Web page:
China’s V Demand From Non-Steel Sectors To Rise In 2023

Demand for vanadium from China’s non-steel industries is likely to rise in 2023, as decarbonisation and the development of China’s aerospace industry fuel investment in aerospace titanium alloys and vanadium redox flow batteries (VRFBs).
Steel still accounts for about 90pc of global vanadium consumption, of which China is a major driver. Of the remainder, 9pc goes towards the manufacture of aerospace titanium alloy and chemical catalysts and 1pc goes into VRFBs.
High-end titanium alloys have become one of the main structural materials of aircraft and engines in the aviation field. And civil aircraft are gradually increasing their use of titanium alloys in order to reduce the weight of aircraft, increase carrying capacity and cut fuel consumption.
The commercialisation of C919, China’s first self-developed airliner, has further encouraged the use of titanium alloys. Titanium alloys account for 9.3pc of the total weight of the C919, whose fuselage is about 42.1t. As a result, a single C919 aircraft is estimated to contain 3.92t of titanium alloy. Considering the yield rate of aerial titanium alloy parts, demand for titanium alloy from a single C919 aircraft will reach 49.0t, based on a yield rate of 8pc.
Demand for titanium alloys — and therefore vanadium — will continue to rise in the coming year amid an increase in C919 orders and deliveries. The airline’s manufacturer, Commercial Aircraft Corporation of China, received 300 new orders for C919s at the 14th China International Aviation and Aerospace Exhibition on 8 November, lifting its total orders to 1,115 to date.
China’s titanium alloy industry consumed 2,548t of vanadium pentoxide (V2O5) equivalent in 2021, up by 54pc from 1,654t of V2O5 equivalent in 2020, according to data from market participants.
Meanwhile, demand for vanadium from China’s VRFB industry is also expected to rise in 2023 as decarbonisation initiatives spur greater investment in energy storage projects. VRFBs are widely seen as a key element of China’s plan to hit peak carbon emissions by 2030 and then carbon neutrality by 2060, according to market participants.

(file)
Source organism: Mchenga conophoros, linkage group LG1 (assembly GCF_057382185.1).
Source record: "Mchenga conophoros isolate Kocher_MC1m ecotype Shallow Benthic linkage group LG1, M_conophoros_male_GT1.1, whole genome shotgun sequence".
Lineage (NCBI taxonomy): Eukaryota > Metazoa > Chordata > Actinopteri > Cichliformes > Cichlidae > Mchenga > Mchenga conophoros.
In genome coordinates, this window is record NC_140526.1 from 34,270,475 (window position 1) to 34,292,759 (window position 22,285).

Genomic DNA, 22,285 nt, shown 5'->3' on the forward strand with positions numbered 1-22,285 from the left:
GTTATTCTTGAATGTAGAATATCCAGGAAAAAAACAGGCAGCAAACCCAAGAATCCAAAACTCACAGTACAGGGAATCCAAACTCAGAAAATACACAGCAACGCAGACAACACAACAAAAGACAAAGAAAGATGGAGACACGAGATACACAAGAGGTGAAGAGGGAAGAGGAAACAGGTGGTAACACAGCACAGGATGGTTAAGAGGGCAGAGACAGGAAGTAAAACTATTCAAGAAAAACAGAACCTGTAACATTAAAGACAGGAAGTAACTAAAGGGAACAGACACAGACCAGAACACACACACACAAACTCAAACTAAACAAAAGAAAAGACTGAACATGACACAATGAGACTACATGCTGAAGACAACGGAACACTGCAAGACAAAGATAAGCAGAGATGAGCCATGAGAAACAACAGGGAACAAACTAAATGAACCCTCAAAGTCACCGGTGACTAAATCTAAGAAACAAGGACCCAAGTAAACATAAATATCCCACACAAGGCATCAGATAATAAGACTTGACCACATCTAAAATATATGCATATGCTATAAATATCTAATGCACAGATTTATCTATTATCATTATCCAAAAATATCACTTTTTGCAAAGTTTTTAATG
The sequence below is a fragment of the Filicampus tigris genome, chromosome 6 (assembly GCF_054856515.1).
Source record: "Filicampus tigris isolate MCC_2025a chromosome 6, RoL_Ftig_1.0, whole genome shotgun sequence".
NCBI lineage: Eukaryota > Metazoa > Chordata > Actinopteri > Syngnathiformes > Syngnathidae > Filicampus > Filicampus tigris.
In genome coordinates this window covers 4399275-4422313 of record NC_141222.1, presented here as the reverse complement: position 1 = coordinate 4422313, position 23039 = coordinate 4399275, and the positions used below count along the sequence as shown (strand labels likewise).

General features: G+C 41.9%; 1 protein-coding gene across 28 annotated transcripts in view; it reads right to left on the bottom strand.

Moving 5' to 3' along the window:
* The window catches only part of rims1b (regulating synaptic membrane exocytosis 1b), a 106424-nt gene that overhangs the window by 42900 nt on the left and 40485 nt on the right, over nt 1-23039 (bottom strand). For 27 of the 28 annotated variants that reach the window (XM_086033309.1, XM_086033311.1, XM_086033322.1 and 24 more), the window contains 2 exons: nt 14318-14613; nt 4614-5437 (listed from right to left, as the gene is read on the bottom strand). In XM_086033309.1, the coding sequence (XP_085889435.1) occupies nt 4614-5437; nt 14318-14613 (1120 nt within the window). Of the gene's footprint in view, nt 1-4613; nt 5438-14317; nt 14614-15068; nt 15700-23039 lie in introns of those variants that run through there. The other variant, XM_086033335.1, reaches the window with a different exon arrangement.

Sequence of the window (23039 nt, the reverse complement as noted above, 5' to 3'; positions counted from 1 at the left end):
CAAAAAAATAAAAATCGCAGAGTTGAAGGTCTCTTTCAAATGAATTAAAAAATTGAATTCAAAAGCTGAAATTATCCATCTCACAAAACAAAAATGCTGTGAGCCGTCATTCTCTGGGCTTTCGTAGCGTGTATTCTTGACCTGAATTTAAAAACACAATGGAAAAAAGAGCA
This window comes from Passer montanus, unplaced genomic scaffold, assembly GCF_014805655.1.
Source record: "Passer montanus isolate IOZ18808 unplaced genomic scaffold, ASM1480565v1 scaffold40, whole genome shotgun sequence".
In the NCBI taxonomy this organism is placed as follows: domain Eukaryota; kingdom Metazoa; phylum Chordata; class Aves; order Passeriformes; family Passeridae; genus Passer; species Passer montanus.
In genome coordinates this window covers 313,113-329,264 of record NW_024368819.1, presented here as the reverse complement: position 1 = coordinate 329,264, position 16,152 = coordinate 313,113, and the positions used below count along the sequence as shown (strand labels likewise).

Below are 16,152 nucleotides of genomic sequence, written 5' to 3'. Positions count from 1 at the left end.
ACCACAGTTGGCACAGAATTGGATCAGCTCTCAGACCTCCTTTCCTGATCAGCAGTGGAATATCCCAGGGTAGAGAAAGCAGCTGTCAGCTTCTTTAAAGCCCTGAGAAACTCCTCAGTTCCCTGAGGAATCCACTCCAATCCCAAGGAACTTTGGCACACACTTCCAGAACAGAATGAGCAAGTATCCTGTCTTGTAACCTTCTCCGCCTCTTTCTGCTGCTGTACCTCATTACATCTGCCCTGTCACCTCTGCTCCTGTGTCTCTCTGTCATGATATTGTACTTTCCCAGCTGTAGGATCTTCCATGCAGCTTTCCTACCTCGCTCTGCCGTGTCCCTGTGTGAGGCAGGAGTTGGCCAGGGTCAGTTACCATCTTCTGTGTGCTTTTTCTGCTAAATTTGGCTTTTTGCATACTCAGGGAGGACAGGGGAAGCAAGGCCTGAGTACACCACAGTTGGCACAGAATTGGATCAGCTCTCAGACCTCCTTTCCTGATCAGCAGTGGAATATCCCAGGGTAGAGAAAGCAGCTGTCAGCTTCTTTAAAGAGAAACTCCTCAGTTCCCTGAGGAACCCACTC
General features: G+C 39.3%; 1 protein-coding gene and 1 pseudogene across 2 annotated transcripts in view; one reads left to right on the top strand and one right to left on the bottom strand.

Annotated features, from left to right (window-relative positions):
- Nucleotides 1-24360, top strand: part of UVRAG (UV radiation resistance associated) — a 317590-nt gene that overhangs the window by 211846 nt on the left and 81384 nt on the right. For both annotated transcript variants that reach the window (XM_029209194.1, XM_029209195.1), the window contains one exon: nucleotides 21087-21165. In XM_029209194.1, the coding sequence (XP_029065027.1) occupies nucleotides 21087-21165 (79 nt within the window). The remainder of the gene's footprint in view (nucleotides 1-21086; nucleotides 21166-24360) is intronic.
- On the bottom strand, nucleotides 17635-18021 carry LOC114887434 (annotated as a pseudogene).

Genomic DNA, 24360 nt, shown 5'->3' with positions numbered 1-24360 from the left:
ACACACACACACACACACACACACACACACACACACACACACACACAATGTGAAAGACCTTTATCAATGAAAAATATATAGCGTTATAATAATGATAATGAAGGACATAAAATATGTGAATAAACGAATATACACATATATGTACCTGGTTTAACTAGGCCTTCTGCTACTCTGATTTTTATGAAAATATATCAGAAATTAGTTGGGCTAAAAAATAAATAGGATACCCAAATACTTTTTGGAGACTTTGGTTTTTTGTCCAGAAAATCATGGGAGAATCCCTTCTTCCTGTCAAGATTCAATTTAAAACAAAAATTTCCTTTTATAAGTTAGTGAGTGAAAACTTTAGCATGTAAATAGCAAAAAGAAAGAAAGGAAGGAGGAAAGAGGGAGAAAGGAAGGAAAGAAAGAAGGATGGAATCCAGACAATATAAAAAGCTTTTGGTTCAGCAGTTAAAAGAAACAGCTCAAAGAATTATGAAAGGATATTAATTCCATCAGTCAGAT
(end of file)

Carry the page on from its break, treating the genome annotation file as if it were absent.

Some Chinese VRFB projects have already been delivered for use this year, including a 100MW/400MWh vanadium flow battery system — the largest of its kind in the world — which was put into operation on 3 November in Dalian city, Liaoning province, to increase the efficiency of green electricity and maintain grid stability.
China’s aim to accelerate a transition to lower-energy consumption and stimulate demand for renewable energy and energy storage products during its 14th five-year economic plan for 2021-25 has prompted many companies to develop VRFB projects.
Privately owned vanadium producer Heilongjiang Jianlong Iron and Steel in May 2022 signed a strategic co-operation agreement with China Vanadium Union (Beijing) Science and Technology Development to build the first VRFB energy storage demonstration base in China.
Major Chinese titanium and vanadium producer Pangang Group Vanadium/Titanium Resources will form a joint venture with leading VRFB energy storage system service provider Dalian Rongke Power to develop VRFB power storage projects.
On 9 September, construction on private-sector Hangzhou Heda Energy’s 0.5MW/2MWh VRFB energy storage system officially started in Hangzhou Medical Port Hexiang Science and Technology Centre Park. And on 20 September, construction began on a 250MW/1GWh VRFB energy storage project in Yili city in northwest China’s Xinjiang province.
Chengde Xinxin Vanadium Titanium and Beijing Dadi Yuan Tong Group on 7 December signed a purchase agreement for a 25MW (4H)/100MWh VRFB system that is used for the electrochemical energy storage-supporting supplement project of pumped storage power station built by Dadi Yuan Tong.
China’s vanadium demand from the VRFB industry is likely to reach at least 9,100t of V2O5 equivalent in 2022, up by 88pc from 4,846t of V2O5 equivalent in 2021 and up by 219pc from 2,857t of V2O5 equivalent in 2020.